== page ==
Georgia Straight, Canada
July 22 2004
Lullabies Sad Beyond Belief
By alexander varty
It was just one of those games you play when you’re stuck in traffic
and it’s too hot and you’ve got to do something or go crazy, but it
got me thinking anyway. “Name some songs that make you sad,” she
said, and after trotting out the usual suspects–the occasional
Richard Thompson ballad, pretty much anything by Nick Drake, the
Hello Kitty theme–I found myself stumped.
On reflection, however, I think I’ve identified the most miserable
song in the English language: “Rockabye baby, on the treetop…”
You know the rest: the terrible wind, the splintering crash, and, one
presumes, the strangulated cry of the unfortunate infant. It’s like a
Lemony Snicket novel writ small.
I’ve always wondered why this dismal little ditty is so popular, and
I suspect it’s because it encapsulates the archetypal emigrant
experience: exile from the ancestral home, a stormy passage, and
disaster. Think of all those Scots driven across the Atlantic by the
Highland clearances. But the horrors of “Rockabye Baby” pale when
compared to “Nazei Oror”, an Armenian lullaby based on a poem by
Avetis Aharonian. It’s worth quoting at length: “The caravan
passed/With a burden of tears/And in the black desert/Fell to its
knees/Exhausted/Ah, with the pain of the world/Don’t cry/I have
already shed many tears/My milk has frozen/On your lifeless lips/I
know it is bitter/My child/And you don’t want it/Ah, my milk has
become/The taste of my grief.”
This is a more explicit song of exile: the caravan it refers to was
made up of women and children deported from Turkey in 1915, during
what has come to be known as the Armenian holocaust. Somewhere
between one and one-and-a-half million Armenians lost their lives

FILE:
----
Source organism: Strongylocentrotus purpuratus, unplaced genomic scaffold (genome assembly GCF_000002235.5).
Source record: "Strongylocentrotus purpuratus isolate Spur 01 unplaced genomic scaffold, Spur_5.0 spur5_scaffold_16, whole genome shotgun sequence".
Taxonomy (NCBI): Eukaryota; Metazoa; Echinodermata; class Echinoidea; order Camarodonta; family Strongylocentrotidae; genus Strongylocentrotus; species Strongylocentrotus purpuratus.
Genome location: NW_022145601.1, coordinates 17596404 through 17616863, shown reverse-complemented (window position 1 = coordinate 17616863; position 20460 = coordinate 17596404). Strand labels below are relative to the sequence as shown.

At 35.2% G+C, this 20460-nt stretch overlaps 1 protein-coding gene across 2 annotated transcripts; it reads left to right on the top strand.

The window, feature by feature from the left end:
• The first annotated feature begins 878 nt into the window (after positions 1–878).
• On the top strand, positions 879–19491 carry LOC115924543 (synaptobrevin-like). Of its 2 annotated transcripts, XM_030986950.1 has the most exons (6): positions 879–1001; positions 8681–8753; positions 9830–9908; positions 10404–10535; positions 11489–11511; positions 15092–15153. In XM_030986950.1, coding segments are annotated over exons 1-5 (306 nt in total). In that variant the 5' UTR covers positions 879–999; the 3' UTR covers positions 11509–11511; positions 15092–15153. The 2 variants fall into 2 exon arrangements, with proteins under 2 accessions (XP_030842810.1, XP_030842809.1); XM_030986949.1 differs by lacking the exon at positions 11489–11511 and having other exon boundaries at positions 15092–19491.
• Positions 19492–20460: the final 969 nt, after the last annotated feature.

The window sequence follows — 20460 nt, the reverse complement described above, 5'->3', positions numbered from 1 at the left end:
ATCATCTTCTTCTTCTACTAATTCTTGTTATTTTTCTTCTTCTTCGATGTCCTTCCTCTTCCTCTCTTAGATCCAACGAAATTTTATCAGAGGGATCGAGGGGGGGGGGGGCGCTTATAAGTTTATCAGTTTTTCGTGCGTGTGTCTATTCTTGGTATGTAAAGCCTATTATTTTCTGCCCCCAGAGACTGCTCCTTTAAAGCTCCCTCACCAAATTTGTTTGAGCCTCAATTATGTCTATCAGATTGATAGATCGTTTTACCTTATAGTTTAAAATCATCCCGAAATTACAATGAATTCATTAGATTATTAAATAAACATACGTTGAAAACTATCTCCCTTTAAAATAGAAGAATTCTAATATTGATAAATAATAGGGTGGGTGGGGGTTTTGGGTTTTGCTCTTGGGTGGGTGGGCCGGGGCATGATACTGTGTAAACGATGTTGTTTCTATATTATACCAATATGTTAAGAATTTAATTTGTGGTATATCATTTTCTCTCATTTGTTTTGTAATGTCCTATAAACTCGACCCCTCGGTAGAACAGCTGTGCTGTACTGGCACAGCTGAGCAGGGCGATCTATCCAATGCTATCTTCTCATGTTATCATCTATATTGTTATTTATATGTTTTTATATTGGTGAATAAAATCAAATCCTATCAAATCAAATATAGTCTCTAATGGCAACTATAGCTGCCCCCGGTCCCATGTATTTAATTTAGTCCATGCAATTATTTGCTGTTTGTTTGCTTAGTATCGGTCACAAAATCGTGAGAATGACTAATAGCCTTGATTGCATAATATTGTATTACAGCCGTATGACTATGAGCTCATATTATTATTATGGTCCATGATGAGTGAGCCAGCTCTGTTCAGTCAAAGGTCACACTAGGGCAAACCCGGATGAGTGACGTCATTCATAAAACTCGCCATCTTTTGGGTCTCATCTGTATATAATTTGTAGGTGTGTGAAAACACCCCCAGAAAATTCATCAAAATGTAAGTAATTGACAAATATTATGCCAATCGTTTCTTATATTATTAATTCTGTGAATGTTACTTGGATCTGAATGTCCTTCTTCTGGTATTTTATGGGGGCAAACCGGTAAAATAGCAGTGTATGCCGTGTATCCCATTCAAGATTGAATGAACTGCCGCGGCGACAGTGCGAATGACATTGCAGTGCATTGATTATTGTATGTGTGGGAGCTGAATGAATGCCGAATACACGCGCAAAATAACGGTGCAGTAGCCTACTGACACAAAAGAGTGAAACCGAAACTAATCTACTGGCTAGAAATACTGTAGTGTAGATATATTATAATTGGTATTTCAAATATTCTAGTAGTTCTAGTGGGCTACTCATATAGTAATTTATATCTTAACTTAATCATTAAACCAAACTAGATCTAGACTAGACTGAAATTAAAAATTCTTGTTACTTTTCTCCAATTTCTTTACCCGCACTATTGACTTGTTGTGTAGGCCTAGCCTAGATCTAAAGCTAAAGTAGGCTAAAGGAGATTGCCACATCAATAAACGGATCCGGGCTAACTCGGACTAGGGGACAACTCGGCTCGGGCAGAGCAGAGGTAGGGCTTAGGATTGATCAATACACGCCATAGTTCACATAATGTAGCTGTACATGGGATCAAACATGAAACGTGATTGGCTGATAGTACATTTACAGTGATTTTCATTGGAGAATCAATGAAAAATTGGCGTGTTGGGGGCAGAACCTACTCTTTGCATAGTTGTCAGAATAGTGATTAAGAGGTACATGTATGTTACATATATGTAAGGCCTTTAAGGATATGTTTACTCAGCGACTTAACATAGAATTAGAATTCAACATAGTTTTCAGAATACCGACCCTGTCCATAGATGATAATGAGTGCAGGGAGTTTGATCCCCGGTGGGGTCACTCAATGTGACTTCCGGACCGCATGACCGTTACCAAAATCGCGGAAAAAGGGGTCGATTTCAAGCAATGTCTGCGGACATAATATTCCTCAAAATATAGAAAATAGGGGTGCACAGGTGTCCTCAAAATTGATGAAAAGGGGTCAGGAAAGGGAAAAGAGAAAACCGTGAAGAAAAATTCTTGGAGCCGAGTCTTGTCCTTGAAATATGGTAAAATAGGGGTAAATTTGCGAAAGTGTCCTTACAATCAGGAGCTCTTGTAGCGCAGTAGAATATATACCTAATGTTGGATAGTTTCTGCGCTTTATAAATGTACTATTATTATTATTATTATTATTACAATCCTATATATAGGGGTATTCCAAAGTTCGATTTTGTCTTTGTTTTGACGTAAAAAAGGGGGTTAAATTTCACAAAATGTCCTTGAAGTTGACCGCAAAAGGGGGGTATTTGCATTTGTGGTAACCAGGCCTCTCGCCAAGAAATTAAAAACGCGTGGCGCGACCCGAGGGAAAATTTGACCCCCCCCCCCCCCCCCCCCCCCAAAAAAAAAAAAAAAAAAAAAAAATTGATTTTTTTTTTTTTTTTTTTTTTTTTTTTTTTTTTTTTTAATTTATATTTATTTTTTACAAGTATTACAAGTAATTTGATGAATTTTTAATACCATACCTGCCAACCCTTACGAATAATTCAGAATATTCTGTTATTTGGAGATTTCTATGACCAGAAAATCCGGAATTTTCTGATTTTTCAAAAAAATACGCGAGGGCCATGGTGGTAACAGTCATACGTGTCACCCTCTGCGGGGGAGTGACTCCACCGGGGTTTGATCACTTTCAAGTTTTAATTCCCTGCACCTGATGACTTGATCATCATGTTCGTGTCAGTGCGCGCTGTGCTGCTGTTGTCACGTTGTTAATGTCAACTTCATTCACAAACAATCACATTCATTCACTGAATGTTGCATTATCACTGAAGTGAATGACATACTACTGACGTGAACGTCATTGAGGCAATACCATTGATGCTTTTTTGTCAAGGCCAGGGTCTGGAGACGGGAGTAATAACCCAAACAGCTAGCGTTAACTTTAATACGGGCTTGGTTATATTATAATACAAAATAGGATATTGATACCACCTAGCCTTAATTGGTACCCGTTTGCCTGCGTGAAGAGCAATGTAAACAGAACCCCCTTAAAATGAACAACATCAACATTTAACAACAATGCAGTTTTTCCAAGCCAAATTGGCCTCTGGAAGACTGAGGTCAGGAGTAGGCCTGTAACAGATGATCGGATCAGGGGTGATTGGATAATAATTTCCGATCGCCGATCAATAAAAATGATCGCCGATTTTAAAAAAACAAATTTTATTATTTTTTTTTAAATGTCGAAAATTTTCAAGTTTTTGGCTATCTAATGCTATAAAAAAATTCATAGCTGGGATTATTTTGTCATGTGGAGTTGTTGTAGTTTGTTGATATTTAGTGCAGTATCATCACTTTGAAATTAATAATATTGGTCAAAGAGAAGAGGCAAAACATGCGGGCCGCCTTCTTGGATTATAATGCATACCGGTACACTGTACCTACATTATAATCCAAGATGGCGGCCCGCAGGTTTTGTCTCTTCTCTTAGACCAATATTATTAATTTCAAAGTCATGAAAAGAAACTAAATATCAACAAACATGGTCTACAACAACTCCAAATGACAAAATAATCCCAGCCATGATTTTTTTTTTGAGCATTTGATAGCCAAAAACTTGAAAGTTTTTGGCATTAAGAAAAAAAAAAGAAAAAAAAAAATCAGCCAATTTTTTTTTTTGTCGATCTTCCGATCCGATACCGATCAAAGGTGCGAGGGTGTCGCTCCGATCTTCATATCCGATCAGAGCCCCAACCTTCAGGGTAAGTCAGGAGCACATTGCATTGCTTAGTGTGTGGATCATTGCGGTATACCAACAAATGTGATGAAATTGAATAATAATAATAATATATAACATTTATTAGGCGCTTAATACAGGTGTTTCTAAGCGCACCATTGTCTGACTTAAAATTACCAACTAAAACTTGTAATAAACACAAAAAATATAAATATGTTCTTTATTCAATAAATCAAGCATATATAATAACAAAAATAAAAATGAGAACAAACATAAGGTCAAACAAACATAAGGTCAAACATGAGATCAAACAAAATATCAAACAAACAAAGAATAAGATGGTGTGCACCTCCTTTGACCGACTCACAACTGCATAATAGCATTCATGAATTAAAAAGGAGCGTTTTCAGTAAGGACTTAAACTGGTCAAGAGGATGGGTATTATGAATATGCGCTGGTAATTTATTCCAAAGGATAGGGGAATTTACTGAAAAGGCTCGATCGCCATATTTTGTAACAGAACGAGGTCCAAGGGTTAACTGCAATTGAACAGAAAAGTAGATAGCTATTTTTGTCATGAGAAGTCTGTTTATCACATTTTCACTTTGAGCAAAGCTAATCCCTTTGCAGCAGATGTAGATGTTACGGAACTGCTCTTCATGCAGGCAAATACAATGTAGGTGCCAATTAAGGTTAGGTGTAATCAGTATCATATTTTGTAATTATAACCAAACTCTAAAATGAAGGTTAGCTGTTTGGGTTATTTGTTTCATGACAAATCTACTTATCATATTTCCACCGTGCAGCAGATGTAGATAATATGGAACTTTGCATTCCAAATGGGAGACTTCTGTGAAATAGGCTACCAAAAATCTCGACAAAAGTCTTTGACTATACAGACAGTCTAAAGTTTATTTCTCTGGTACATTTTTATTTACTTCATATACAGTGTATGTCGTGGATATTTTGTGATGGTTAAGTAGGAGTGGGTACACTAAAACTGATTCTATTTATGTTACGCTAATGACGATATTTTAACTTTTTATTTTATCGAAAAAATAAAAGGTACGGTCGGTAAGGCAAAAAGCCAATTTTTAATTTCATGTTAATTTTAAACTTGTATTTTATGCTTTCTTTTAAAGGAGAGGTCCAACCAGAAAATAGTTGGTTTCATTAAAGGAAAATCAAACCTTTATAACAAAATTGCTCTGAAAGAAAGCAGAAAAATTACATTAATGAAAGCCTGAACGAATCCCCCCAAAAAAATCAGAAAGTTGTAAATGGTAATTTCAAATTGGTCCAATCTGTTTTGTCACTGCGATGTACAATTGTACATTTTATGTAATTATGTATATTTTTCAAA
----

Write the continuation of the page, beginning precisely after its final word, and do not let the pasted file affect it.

during this systematic campaign of genocide, instigated by the dying
Ottoman empire, and a million more fled to Syria, Lebanon, Greece,
North America, and Russia–where, following the breakup of the Soviet
Union, Armenians finally founded a state of their own.
Armenian Lullabies, which contains “Nazei Oror” and a dozen other
bedtime songs, is a product of the New York City – based Traditional
Crossroads label, but it was recorded in Yerevan, the capital of
Armenia. And it’s informally dedicated to the survivors of the
massacres of 1915; singer and folklorist Hasmik Harutyunyan first
heard several of its featured tunes from women who had survived the
Not surprisingly, it’s a beautiful but mournful document, even if
“Nazei Oror” is the only song specifically inspired by historical
events. Armenian music tends toward minor keys and plaintive
melodies, and a traditional Armenian childhood was never easy:
although the culture that produced these songs was devoutly
Christian–one reason for its persecution by the Turks–it also
believed in an array of supernatural beings, some quite malignant.
These could, on occasion, threaten a child, and thus many Armenian
lullabies have a magical as well as a soporific function: they were a
mother’s way of weaving a protective spell to keep her infant safe.
In her singing, Harutyunyan fuses maternal tenderness, fierce memory,
and spiritual conviction, making Armenian Lullabies a recording that
should appeal to more than just Armenians and ethnomusicologists. And
she’s helped in this by the instrumentalists of the Shoghaken
Ensemble, who have two CDs out on the Traditional Crossroads imprint,
including the recently released Traditional Dances of Armenia.
Naturally, the Shoghaken Ensemble’s dance music is more sprightly
than its lullabies; percussionists Kamo Khachaturian and Levon
Tevanyan contribute clattering, capricious rhythms that would be
effective in any village square, or at any folk-festival gathering.
But the band’s star is zurna virtuoso Gevorg Dabaghyan, whose
clarinetlike instrument wails and cajoles and chants as seductively
as any voice.
It’s interesting to consider Armenian music as the missing link
between the music of Mediterranean Europe, North Africa, and
Asia–appropriately enough, given Armenia’s location. On Traditional
Dances of Armenia the performers employ the dhol, a drum that’s also
used in Punjabi bhangra, and the bowed string instrument known as the
kamancha, a staple of Iranian classical music. But they also feature
the oud, which can be found almost everywhere in the Muslim world,
and the kanon, a kind of hammered dulcimer not unlike that popular in
both Hungary and India, while some of the melodies they play wouldn’t
sound out of place in Morocco or the south of France.
What’s more important, though, is that the performances on
Traditional Dances of Armenia, like those on Armenian Lullabies, are
passionate enough to possess more than merely academic appeal.
Armenian culture may have been threatened, but it clearly remains
very much alive.